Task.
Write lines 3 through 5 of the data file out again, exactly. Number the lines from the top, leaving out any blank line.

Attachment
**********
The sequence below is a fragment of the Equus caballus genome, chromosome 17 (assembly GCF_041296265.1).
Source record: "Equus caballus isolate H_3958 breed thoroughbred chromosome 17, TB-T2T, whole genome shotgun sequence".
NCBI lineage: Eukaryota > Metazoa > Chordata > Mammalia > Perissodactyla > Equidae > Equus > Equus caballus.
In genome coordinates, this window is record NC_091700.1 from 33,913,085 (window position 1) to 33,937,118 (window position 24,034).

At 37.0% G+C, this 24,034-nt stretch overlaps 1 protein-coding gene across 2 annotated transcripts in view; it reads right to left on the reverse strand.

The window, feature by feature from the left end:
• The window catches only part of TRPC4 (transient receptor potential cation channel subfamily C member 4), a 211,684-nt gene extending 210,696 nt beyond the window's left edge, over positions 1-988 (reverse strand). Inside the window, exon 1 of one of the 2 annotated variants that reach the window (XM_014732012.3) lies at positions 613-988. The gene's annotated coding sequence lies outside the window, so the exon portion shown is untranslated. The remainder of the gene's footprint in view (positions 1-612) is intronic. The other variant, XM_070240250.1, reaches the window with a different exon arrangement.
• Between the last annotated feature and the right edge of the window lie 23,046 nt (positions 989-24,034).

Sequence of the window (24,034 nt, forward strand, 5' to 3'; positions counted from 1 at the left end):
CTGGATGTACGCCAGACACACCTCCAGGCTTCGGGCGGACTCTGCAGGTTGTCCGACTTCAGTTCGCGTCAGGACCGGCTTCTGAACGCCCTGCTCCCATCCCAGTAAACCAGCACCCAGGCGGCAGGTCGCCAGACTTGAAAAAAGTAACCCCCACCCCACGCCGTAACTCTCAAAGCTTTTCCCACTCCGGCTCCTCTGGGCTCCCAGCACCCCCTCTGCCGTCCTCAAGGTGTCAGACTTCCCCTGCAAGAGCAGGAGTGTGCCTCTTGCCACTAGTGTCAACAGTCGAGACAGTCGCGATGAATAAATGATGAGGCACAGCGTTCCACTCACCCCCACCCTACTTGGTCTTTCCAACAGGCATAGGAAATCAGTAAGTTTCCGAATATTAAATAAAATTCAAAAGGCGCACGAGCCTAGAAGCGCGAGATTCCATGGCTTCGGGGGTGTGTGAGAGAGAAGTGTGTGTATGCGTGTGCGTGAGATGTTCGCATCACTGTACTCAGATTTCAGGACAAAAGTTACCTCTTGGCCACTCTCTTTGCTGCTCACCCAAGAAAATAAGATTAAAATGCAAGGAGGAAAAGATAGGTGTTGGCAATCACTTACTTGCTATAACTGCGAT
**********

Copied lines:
NCBI lineage: Eukaryota > Metazoa > Chordata > Mammalia > Perissodactyla > Equidae > Equus > Equus caballus.
In genome coordinates, this window is record NC_091700.1 from 33,913,085 (window position 1) to 33,937,118 (window position 24,034).

At 37.0% G+C, this 24,034-nt stretch overlaps 1 protein-coding gene across 2 annotated transcripts in view; it reads right to left on the reverse strand.